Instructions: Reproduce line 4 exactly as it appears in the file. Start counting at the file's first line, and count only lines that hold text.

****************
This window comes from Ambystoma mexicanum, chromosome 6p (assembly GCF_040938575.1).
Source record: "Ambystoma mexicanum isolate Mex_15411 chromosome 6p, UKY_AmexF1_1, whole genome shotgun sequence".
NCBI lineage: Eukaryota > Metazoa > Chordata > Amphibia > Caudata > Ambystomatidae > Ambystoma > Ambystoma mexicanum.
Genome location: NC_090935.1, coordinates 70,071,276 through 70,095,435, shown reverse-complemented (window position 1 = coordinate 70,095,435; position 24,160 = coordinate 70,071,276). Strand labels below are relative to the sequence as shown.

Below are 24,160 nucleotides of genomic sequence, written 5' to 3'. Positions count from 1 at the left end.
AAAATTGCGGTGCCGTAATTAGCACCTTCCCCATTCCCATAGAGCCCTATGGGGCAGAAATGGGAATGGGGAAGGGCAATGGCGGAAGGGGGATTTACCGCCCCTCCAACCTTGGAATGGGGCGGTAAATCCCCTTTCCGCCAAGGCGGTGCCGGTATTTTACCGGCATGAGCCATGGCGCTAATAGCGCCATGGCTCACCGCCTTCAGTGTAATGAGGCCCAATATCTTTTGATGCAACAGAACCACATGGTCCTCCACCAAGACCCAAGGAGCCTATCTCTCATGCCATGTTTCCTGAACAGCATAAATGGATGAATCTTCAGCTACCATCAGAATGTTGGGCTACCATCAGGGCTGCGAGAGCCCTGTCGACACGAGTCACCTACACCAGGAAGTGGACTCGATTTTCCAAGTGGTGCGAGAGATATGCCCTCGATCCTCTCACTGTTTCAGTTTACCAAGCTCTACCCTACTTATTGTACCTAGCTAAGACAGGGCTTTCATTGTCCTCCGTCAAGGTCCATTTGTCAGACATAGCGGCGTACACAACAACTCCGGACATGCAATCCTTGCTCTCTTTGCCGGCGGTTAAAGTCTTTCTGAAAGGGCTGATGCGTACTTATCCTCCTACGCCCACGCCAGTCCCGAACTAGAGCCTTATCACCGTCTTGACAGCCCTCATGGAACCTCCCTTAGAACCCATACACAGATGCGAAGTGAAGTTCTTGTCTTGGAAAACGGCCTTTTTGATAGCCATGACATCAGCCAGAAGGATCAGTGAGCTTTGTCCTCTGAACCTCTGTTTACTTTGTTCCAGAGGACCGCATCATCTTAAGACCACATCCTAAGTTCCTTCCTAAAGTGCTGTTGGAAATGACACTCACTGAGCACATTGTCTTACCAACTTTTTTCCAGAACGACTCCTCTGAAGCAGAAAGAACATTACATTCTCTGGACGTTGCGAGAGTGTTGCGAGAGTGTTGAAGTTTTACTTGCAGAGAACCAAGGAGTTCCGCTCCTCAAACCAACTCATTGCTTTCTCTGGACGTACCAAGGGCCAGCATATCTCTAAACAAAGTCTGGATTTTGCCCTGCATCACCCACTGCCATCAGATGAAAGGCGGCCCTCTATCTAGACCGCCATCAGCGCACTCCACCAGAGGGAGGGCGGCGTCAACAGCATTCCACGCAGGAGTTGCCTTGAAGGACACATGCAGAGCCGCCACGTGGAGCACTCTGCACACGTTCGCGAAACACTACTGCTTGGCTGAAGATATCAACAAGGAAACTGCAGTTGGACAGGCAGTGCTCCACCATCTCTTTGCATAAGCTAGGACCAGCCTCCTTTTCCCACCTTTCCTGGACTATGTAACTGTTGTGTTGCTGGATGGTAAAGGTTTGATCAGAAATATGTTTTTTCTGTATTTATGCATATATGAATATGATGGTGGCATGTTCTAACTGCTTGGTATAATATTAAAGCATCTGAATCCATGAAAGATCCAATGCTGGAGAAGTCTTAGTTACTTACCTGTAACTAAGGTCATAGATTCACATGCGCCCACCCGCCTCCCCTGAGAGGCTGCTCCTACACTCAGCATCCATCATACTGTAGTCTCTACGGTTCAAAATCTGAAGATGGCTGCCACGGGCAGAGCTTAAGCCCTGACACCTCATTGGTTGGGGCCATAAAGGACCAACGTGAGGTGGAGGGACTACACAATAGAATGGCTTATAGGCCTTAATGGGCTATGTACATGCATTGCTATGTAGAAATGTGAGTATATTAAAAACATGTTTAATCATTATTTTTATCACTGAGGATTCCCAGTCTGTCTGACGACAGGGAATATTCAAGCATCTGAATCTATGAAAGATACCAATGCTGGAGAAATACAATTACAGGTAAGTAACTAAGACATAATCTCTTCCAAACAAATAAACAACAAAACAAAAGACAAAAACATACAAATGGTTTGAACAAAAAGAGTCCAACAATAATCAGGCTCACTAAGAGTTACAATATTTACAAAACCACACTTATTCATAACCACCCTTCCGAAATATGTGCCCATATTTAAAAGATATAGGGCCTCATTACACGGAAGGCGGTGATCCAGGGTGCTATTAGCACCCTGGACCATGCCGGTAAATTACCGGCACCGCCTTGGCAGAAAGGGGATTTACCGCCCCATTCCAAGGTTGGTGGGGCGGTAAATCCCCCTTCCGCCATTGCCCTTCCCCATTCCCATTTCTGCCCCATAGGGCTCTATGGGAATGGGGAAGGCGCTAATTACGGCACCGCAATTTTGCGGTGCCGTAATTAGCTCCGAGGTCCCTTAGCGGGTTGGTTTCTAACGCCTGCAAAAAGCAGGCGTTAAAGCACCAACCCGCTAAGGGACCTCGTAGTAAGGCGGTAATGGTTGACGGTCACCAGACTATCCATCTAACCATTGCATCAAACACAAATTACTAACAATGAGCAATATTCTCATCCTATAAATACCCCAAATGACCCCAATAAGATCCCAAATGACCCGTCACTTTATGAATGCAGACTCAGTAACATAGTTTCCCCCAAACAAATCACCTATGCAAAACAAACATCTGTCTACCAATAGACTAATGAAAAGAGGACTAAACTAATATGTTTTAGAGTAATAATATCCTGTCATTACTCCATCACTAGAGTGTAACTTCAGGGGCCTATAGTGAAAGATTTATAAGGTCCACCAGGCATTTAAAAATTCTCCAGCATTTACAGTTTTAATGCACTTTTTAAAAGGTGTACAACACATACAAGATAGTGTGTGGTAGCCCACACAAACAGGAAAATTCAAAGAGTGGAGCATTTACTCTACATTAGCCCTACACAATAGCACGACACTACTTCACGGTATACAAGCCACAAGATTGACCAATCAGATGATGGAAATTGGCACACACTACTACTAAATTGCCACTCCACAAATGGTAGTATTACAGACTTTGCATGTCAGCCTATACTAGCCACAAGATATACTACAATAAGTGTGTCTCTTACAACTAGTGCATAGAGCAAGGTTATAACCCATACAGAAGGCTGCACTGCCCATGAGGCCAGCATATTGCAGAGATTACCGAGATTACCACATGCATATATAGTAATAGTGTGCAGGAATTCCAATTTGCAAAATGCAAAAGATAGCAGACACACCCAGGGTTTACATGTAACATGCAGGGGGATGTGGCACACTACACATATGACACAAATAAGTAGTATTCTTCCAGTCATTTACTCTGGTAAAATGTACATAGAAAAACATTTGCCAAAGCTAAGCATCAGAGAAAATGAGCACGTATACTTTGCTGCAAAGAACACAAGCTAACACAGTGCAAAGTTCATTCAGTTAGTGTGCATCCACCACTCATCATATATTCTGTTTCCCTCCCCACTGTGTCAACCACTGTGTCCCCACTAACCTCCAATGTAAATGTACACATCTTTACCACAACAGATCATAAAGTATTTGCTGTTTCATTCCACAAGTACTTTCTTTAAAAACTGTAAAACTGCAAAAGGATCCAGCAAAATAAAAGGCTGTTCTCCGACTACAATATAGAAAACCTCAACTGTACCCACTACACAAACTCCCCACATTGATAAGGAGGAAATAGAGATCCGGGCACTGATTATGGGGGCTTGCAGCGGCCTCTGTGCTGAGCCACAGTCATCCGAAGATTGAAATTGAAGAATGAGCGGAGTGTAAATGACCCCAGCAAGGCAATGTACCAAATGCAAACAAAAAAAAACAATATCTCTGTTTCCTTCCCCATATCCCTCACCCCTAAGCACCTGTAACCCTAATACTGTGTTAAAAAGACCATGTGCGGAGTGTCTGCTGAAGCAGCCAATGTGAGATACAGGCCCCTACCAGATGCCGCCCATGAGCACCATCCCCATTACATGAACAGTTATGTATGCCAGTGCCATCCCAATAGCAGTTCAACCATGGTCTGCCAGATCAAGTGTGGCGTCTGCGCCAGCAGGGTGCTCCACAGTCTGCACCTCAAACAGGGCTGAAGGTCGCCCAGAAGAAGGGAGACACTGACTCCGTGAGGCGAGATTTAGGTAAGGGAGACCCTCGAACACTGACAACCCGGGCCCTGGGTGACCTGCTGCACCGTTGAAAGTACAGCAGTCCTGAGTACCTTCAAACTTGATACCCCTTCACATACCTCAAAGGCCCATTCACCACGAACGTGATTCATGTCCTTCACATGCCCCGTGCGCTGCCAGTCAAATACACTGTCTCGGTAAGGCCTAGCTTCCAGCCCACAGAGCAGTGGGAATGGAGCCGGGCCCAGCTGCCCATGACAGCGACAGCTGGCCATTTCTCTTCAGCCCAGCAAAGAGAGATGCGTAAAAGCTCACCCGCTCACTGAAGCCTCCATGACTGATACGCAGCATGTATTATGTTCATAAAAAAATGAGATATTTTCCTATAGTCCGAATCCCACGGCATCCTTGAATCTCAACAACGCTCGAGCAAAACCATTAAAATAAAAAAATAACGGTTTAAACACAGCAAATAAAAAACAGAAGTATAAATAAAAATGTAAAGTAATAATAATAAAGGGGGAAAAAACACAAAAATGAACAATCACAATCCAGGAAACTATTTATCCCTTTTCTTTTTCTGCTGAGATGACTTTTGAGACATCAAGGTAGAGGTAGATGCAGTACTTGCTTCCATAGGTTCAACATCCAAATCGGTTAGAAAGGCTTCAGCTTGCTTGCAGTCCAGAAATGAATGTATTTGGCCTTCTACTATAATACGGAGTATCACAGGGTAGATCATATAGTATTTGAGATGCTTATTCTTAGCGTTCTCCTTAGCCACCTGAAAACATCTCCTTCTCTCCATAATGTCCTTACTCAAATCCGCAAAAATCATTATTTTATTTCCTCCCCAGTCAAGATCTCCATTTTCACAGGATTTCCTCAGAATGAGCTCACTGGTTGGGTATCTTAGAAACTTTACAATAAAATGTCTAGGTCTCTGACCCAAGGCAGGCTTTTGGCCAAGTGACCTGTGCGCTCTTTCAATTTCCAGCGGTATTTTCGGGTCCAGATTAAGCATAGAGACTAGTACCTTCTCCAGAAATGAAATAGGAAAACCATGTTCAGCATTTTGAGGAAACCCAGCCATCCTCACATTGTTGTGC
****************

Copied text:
Genome location: NC_090935.1, coordinates 70,071,276 through 70,095,435, shown reverse-complemented (window position 1 = coordinate 70,095,435; position 24,160 = coordinate 70,071,276). Strand labels below are relative to the sequence as shown.